by Kyisha Williams

The task of creating a just world involves many moving parts including us deciding when and how we bring life into this world. For queer people this is often a process that involves a lot of planning and support because the possibility of it happening ‘by accident’ is far less than in heterosexual communities. In racialized communities, specifically Black and Indigenous communities childbearing holds unique challenges because the way we parent and bring life into this world is heavily scrutinized and due to racism our processes are often interrupted, intervened in, etc. This limits the ability of Black, Indigenous and People of Colour (BIPOC) to seek professional and medical supports during their pregnancies, such as mental health supports for fear that the state may get involved/come into conflict with their lives.

In this context it becomes extremely important to be able to support individuals and families, (especially Black and/or Indigenous Queer people) who take on the hard work (full of physical, emotional and spiritual labour) of bearing children. Children themselves are important teachers in our movements that can push us forward with new ideas and methods to achieve the just world we dream of. We need them to survive! I’ve compiled a short list of things I have found helpful in my pregnancy and that others have shared was helpful in theirs in hopes that we can build strong communities of support for parents in our movements.

Although pregnancy is a common process in our world and not an illness or disability, as a chronically ill person I have noticed that many disability justice principles apply. Much of the support I have needed throughout my life when I’m ill and ‘lower functioning’ is quite similar to the kinds of support I’ve needed within pregnancy so keep this in mind – chances are if you’ve supported someone with disabilities, you’re familiar with these points.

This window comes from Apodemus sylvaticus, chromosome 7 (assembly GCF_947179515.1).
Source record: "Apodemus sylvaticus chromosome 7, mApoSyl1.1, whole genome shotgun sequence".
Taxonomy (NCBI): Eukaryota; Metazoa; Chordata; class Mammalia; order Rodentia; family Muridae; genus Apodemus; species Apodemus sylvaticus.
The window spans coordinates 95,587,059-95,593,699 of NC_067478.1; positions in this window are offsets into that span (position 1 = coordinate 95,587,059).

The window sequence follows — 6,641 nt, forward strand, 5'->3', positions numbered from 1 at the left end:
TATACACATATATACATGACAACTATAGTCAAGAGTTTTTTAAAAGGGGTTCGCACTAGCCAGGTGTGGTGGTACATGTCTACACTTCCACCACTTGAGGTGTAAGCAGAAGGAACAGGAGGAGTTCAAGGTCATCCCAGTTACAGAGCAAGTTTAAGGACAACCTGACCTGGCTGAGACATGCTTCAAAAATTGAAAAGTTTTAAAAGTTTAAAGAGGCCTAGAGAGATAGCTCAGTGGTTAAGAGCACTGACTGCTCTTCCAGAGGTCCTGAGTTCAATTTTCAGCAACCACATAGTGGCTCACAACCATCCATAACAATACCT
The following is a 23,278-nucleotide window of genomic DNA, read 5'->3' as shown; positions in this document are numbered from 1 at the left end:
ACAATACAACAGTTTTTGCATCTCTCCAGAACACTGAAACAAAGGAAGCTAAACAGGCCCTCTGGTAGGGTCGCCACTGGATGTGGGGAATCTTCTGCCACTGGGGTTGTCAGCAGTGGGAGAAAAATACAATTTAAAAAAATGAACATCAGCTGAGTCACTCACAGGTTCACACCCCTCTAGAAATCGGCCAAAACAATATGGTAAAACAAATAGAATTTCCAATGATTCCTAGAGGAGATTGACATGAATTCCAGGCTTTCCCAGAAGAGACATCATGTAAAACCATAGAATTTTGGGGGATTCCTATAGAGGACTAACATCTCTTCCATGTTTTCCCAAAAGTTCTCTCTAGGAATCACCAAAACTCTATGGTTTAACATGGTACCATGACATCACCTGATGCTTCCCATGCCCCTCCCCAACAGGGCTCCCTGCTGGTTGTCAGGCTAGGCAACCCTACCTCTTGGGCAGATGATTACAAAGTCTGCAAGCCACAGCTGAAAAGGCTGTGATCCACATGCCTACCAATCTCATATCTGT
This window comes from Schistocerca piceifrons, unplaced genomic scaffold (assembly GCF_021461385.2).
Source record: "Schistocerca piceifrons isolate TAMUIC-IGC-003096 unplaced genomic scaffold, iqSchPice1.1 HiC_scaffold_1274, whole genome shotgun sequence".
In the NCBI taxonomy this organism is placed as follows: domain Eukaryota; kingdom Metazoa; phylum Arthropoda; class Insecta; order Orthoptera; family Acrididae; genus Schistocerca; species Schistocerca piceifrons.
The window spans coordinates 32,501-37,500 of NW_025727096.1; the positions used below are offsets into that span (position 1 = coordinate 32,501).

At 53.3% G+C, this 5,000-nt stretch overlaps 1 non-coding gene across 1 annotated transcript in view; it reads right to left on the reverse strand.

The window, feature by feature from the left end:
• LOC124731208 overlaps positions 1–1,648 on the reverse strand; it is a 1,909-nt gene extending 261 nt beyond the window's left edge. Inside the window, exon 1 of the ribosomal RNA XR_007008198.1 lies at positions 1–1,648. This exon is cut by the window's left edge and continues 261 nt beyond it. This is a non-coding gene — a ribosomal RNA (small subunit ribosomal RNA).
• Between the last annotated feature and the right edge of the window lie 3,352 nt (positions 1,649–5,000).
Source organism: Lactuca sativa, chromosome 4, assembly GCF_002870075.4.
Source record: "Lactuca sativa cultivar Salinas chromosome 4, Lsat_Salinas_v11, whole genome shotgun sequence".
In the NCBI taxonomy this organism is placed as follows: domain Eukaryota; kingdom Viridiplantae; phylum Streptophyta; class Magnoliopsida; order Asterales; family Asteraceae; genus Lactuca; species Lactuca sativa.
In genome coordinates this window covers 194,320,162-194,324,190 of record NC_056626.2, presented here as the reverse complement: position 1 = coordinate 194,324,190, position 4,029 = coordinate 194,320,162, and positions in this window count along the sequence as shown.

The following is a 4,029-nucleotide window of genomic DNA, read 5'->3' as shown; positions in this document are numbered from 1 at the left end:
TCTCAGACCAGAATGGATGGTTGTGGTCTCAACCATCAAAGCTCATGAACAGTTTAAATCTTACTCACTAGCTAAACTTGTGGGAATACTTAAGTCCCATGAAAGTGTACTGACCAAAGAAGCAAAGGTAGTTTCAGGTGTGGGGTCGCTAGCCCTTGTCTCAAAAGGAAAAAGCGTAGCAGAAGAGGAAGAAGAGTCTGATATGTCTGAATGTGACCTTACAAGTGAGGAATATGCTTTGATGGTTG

1. Offer support – don’t wait to be asked to support if you know that you have particular kinds of support you can provide.
  2. Be specific – Don’t worry that you’ll offend someone by assuming what people need. Instead offer support with a couple of specific examples of the kind of support you can provide
  3.  Try not to ask big blanket questions, like “what kind of support do you need” – brains of pregnant people at this time are pretty single focused and it can be hard to ask for support. It really helps if suggestions are made so that the person doesn’t have to think too much/deeply.
  4. Don’t make decisions for people – Often times we have a tendency to make subtle decisions for pregnant people such as “Oh, that person is probably too tired to go out to this event with us” and thus decide not to invite them. Pregnancy can be an isolating time where lots of fear come up about the radical changes coming up in the pregnant person’s life (especially if they are a new parent). These kinds of scenarios can heighten anxiety and triggers (such as abandonment) which can affect pregnant people’s emotional states so try to avoid this. Invite them to things you would otherwise invite them to and let them make the call on whether or not they’d like to go. They are the best judge of what they can and can’t do at this time. Also be flexible if they are late or need to cancel.